Hatching egg quality has a significant impact on hatchability and chick quality. By making egg quality control a part of the routine procedures in your hatchery, you will be able to improve your hatch results. Although it is fairly easy to evaluate external egg quality by checking the egg’s exterior, it can be more challenging to perform deeper checks on a regular basis. This article describes the most important interior quality factors to help you assess internal egg quality.
Why perform a deeper check?
A hatching egg is a protected space for the chicken embryo to develop in. Inside the egg are all the essential nutrients and mechanisms to support an optimal development and growth of the embryo. However, while the egg is formed in the reproductive tract of the hen, various events can occur that cause irregularities in eggs. Some of these irregularities affect the internal quality of the egg, which is why it is important to perform both external and internal quality controls. An overview of the most important interior quality factors is given below.
1. Egg fertility
A first parameter is whether the egg has been fertilized or not. Hatching eggs can be analysed before incubation on arrival at the hatchery to distinguish fertile eggs from infertile eggs. This requires a specific technique that needs to be built up by practice. When applied, however, a disadvantage of the technique is the loss of valuable hatching eggs due to the destructive procedure. A fertile egg is characterized by a blastoderm that has a clearly defined ring-shaped appearance (seen as a white symmetrical ring with a clear area in the centre). If for whatever reason the egg is infertile, a blastodisc is visible with a ruffled, irregular shape. A blastodisc is also lighter in colour and smaller in size compared to a blastoderm. It is a well-known fact that the fertility goes down as flock age increases, but a sudden drop in fertility could be an indication of a breeder problem and a reason to perform deeper analysis.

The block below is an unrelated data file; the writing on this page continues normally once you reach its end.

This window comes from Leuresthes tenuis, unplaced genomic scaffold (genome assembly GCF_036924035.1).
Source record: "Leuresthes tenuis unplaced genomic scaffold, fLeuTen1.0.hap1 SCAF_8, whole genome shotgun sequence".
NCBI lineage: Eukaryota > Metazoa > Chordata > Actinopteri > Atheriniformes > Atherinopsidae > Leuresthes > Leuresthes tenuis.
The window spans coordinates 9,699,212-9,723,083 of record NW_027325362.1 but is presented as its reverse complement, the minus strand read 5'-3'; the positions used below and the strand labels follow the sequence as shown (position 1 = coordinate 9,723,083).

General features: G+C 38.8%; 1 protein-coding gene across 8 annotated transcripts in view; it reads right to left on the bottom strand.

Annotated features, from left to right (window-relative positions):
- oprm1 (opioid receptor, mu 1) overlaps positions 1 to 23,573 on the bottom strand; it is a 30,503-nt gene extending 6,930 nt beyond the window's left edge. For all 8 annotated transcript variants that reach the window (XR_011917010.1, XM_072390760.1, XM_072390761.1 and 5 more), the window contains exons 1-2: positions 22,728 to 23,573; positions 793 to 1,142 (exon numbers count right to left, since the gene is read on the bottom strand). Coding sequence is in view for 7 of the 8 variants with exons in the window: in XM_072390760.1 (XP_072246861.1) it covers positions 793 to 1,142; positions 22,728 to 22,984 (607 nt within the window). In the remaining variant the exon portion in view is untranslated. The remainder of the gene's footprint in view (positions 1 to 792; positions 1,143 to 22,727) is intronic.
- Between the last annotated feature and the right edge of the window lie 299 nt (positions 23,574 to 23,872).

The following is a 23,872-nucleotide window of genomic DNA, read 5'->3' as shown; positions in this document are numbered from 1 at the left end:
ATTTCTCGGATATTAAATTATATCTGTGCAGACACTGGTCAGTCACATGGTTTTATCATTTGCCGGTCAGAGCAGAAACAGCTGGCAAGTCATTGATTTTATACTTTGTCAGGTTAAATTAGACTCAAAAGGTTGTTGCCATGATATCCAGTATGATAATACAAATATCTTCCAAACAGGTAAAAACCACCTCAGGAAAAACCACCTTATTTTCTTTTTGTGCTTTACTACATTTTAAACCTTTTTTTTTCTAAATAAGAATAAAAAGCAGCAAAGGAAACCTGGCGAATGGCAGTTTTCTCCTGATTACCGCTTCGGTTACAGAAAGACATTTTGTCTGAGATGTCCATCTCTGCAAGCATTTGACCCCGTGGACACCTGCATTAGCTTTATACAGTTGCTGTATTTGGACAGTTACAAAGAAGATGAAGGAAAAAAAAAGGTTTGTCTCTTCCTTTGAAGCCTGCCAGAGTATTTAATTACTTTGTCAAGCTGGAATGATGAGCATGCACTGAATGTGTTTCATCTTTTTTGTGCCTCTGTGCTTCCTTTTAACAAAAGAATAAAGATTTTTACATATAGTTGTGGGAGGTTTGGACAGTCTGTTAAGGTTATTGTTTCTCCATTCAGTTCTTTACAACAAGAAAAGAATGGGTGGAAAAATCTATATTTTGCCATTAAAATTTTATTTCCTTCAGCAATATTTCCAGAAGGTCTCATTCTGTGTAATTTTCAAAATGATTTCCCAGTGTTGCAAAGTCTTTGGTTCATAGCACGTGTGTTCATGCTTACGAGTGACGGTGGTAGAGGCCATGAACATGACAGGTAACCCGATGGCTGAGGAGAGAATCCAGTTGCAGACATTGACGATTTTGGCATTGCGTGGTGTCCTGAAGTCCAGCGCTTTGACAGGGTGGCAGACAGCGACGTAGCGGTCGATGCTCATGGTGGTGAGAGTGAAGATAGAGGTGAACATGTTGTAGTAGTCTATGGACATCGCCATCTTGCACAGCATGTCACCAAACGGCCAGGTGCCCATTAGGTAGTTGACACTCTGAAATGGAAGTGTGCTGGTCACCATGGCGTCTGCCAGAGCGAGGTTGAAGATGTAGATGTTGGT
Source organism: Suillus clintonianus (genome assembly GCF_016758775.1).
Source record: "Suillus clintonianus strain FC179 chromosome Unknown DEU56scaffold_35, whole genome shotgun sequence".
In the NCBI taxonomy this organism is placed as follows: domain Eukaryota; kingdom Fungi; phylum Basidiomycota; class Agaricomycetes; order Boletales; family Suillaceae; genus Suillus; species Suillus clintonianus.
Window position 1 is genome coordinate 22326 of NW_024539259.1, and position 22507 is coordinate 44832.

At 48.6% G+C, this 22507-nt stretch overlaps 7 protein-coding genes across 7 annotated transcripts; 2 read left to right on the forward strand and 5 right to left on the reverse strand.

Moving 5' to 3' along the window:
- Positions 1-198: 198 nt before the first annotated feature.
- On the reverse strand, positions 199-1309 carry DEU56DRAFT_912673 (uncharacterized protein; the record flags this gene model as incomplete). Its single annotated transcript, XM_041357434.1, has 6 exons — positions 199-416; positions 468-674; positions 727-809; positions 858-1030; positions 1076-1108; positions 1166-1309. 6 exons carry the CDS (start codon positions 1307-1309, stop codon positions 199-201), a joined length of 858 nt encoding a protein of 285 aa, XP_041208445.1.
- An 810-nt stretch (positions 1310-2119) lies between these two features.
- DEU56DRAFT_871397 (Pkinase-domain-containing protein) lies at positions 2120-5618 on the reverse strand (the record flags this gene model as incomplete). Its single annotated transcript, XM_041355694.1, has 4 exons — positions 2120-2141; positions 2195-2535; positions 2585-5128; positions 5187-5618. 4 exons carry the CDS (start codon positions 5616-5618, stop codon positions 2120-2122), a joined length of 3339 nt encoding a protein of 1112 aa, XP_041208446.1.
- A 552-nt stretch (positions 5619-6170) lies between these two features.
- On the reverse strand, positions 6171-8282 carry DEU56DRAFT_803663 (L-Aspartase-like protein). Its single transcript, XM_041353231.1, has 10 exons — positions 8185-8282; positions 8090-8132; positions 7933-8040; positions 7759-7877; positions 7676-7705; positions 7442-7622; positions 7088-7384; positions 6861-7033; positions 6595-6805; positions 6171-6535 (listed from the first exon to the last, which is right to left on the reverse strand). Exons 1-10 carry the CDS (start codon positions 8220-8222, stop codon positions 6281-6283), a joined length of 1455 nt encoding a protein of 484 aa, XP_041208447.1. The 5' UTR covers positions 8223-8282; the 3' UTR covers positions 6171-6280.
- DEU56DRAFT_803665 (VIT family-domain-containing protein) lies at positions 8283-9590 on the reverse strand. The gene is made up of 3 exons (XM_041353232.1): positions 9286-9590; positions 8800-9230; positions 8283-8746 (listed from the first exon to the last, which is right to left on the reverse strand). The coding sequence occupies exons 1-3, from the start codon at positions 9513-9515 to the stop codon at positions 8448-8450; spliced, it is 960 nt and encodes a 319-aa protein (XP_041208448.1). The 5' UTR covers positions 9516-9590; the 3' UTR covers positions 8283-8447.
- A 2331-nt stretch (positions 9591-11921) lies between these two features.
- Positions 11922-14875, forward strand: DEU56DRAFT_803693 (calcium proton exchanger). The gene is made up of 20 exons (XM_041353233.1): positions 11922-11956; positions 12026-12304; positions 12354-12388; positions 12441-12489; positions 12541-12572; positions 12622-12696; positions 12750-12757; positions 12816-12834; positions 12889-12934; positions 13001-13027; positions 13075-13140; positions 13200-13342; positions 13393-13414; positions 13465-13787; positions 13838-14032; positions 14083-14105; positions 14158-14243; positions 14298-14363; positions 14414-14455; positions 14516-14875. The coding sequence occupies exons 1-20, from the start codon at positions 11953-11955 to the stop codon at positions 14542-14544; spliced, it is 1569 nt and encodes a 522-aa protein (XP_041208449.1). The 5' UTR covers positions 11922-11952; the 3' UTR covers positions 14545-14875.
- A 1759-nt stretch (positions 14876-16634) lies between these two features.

Having said that, it is important to ensure a correct handling and storage of hatching eggs, so good-quality embryos can remain in perfect condition. An embryo’s cell division begins from the moment the egg is fertilized. After point of lay, the blastoderm consists of approximately 60,000 cells. Inappropriate handling and storage at the breeder farm, during transportation or at the hatchery will dramatically reduce the chances of producing a healthy day-old chick from that same egg.
2. Yolk quality
The yolk is an essential part of the hatching egg and constitutes an important food source for the developing embryo. The yolk’s condition can be investigated by performing a fresh egg breakout analysis. The yolk must be clear and not mottled. Mottled yolk is an indicator of stress at the breeder farm. Bad yolk increases the risk of early embryonic mortality during incubation.
3. Albumen quality
The albumen (egg white) provides essential proteins for the developing embryo. It also protects the embryo from any bacteria that could get into the egg. The most common test for albumen quality - conducted during a fresh egg breakout analysis - was invented by Raymond Haugh. After weighing, an egg is broken onto a flat surface. A micrometer caliper is used to determine the height of the albumen surrounding the yolk. The height, correlated with the weight, determines the Haugh Unit. The higher the number, the better the albumen quality of the egg.
4. Vitelline membrane strength
The vitelline membrane encloses the yolk and keeps it separate from the albumen. Keeping this protective membrane intact throughout embryo development in the egg is crucial to its survival. This membrane should not be wrinkled - characterized by small scratches on the membrane surrounding the yolk. If the vitelline membrane is damaged or broken, the yolk can mix with the albumen, ultimately leading to embryonic mortality.
5. Pathogen-free eggs
There are some important groups of pathogens that can be problematic: bacteria, Escherichia coli (E.coli), Salmonella, Pseudomonas and Aspergillus. They hinder the development of the embryo and can even destroy the egg during incubation. That is why it is extremely important that hatching eggs are free from pathogens.
Although it is impossible to check an egg for pathogens when it is fresh (unless a laboratory analysis is undertaken), their presence will be clearly revealed after hatch. The contamination level can vary between 0-0.5% for young to middle-aged flocks (25-35 weeks) and between 1-2% for flocks older than 36 weeks (depending on the breeder farm management). By conducting a post-hatch breakout analysis, the level of contamination can be determined. A sudden increase in contamination characterized by exploders (‘bangers’) can indicate egg management issues either at the farm or at the hatchery. The hatchery breakout data sheet containing the accurate number of contaminated eggs is to be shared with the farm team and hatchery team to take appropriate action. Flocks with contamination records higher than 0.5% should get special attention with regard to egg handling and sanitation procedures.